• A death is classified as a confirmed case if the case had a positive COVID-19 lab test.
    • A death is classified as a probable case if the case meets the probable case definition or the death certificate lists “COVID-19” or an equivalent as a cause of death, but it does not have a positive lab test. 

  • The numbers of deaths due to COVID-19 and deaths among people with COVID-19 should not be added together to determine a total death count. They are from separate data sources.
  • The numbers of deaths due to COVID-19 and deaths among people with COVID-19 are reported from two different systems that are updated on different timelines. These numbers cannot be compared day-to-day to determine how many deaths have occurred in each category.
  • The number of deaths due to COVID-19 are not necessarily included in the number of deaths among people with COVID-19. After review, at either the state or national level, some deaths may not be counted as COVID-19 deaths. This is rare, and the expectation is that in the end the numbers will closely align. 
  • The deaths due to COVID-19 are provisional counts and often track several weeks behind the epidemiological data. 
  • More information about CDC’s COVID-19 Death Data and Resources.

Diagnosed with/exposed to COVID-19

  • If you tested positive for COVID-19 using a PCR test, stay away from others and follow the instructions on how to isolate. 
  • If you have a positive test result for COVID-19, public health may contact you to collect information about your exposures and give you more information about preventing transmission to others.
  • Coloradans who are sick and receive negative COVID-19 test results should continue to stay home while they are sick and should consult with their health care provider about the need for additional testing and the appropriate time to resume normal activities.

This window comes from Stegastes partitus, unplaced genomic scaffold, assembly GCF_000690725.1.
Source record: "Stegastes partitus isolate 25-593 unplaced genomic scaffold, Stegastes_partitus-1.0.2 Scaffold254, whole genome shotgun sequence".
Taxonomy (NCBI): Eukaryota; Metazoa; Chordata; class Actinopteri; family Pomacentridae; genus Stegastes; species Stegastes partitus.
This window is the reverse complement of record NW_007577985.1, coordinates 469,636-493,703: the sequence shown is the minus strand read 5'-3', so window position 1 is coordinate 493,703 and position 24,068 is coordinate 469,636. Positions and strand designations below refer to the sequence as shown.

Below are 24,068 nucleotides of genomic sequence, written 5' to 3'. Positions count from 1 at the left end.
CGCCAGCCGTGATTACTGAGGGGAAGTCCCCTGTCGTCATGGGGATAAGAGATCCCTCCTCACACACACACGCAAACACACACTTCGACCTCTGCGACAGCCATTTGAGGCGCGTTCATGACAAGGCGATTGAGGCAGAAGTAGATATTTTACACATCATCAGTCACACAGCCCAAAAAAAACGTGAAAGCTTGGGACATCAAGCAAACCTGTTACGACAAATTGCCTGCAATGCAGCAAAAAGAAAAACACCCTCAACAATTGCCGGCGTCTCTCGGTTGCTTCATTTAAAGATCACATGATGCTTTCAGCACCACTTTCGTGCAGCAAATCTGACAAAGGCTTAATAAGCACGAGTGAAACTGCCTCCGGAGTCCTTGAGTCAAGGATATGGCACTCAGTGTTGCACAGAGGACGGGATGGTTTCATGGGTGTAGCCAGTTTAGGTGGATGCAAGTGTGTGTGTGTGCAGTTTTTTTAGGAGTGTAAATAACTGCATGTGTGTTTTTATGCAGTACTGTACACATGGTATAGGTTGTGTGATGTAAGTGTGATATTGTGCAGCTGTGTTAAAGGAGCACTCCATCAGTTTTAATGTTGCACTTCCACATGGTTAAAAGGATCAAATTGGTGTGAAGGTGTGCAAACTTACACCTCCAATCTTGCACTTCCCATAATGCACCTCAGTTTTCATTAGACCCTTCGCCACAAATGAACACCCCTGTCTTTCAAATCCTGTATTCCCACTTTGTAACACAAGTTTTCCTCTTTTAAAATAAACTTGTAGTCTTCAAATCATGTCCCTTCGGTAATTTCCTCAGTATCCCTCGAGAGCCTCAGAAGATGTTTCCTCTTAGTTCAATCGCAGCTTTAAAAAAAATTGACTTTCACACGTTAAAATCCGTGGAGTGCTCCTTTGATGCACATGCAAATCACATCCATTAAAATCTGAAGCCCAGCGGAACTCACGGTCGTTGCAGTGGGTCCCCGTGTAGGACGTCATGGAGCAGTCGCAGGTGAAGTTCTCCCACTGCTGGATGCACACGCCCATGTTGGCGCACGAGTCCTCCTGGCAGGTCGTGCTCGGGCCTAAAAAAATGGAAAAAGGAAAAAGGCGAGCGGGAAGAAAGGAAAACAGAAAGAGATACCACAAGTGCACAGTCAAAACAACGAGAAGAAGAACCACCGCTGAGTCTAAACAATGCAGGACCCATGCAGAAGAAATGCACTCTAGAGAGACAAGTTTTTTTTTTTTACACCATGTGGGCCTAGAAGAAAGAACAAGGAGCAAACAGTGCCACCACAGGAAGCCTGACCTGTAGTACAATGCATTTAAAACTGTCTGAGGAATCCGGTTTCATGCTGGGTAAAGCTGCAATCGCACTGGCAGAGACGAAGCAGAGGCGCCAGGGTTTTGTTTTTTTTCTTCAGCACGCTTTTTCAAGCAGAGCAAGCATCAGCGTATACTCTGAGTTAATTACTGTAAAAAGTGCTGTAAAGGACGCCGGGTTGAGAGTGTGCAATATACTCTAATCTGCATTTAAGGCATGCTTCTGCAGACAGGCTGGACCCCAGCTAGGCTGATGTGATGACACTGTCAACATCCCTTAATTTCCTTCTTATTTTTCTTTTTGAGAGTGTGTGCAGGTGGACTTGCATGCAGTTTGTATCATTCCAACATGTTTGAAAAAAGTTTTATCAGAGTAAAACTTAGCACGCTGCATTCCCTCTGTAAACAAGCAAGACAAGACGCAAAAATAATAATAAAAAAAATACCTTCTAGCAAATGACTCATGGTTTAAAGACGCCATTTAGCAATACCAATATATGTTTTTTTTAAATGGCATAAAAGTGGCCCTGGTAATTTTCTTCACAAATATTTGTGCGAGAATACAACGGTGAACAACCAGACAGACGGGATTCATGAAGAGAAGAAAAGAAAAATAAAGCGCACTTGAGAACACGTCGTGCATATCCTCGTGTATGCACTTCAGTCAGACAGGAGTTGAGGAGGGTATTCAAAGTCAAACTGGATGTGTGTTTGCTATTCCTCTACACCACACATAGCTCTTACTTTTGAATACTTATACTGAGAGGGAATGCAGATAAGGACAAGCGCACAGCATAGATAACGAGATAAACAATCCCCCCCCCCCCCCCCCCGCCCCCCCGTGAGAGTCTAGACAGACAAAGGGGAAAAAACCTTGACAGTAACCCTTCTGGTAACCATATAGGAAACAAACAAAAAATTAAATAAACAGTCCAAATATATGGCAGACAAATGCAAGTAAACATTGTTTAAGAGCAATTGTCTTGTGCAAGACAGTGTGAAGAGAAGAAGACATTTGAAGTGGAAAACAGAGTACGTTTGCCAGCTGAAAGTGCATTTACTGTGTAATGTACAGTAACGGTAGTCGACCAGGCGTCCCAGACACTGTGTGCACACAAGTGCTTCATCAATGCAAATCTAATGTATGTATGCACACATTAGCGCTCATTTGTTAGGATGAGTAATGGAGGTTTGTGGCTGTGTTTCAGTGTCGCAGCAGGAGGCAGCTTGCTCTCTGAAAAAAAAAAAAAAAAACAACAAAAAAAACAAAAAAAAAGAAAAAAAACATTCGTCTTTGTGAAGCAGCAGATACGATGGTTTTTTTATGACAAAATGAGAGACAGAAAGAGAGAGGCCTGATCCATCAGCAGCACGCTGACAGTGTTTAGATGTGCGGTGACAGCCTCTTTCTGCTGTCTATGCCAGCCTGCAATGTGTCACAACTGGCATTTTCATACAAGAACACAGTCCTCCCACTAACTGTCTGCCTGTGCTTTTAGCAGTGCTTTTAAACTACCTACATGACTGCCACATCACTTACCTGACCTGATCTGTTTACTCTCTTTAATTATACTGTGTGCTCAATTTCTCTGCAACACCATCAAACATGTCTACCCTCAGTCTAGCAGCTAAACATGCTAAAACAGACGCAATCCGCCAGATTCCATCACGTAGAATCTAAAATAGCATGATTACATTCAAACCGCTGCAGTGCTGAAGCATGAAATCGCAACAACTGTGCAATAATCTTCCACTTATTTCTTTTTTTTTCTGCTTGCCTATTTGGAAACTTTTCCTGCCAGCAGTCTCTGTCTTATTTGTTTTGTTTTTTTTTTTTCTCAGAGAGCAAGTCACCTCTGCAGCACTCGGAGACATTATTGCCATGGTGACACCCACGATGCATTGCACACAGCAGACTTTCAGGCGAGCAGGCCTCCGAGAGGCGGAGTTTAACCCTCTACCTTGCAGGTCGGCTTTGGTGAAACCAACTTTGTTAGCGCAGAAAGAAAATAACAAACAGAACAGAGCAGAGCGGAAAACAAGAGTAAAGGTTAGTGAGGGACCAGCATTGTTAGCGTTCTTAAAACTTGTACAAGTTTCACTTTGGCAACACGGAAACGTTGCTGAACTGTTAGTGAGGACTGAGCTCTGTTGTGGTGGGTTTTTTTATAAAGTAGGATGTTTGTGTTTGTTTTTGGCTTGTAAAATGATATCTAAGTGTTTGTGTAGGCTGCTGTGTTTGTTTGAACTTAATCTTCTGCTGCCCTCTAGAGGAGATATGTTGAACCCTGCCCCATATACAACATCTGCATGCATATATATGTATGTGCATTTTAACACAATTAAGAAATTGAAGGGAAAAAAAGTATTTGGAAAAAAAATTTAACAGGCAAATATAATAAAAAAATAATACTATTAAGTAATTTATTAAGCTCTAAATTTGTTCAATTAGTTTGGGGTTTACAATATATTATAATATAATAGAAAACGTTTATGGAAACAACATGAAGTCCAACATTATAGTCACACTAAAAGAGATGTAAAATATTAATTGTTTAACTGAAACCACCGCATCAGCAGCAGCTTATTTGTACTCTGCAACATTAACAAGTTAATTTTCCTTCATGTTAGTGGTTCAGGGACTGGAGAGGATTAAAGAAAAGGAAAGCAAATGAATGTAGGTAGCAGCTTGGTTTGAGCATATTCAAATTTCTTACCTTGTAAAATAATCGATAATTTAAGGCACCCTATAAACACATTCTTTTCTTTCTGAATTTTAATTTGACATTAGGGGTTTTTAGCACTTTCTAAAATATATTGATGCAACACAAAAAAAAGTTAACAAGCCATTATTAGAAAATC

• If you need medical advice, call a health care provider or nurse line. It is important to CALL ahead BEFORE going to see a health care provider, urgent care, or emergency room in order to limit the spread of COVID-19. Tell them your symptoms and where or how you might have been exposed.
  • If you are having a medical emergency, call 911. Tell the dispatcher your symptoms.

  • If you think you have been exposed to COVID-19, but you don’t have symptoms, follow the instructions on how to quarantine for 14 days after exposure. You may also want to get tested, but wait at least seven days after the date you think you were exposed to get tested using a PCR test.
    • If you get tested too early, there may not be enough viral material for the test to detect.
    • While it’s a good idea to wait about seven days to be tested after the date of exposure if you don’t have symptoms, some people may not become ill for up to 14 days. For that reason, people who have been exposed to COVID-19 should minimize their contact with others for 14 days from the date of their exposure, even if they test negative before the full two weeks have passed.



  • While it is believed to be rare, there have been some animals that have gotten COVID-19 from their owners or caregivers.
  • At this time there is no evidence to suggest that any animals, including pets or livestock, can spread COVID-19 to people.

  • Further studies are needed to understand if and how different animals could be affected by COVID-19. This is why it's very important to protect your pets by limiting contact if you are sick with either suspected or confirmed COVID-19. 
  • When possible, have another member of your household care for your animals while you are sick.
  • Avoid contact with your pet including, petting, snuggling, being kissed or licked, sharing food, and sleeping with your pet.
  • If you must care for your pet or be around animals while you are sick, wash your hands before and after you interact with them.

  • As the number of people with COVID-19 in the U.S. increases, it is possible that we may see additional pets develop illness. If your pet does develop mild respiratory symptoms, isolate them alone in a room with their bed, food and water, and other necessities.
  • Call your veterinarian to let them know that your pet has symptoms and that you are isolating them at home.
  • If your pet’s symptoms worsen, contact your veterinarian. Let them know that your pet needs to be evaluated.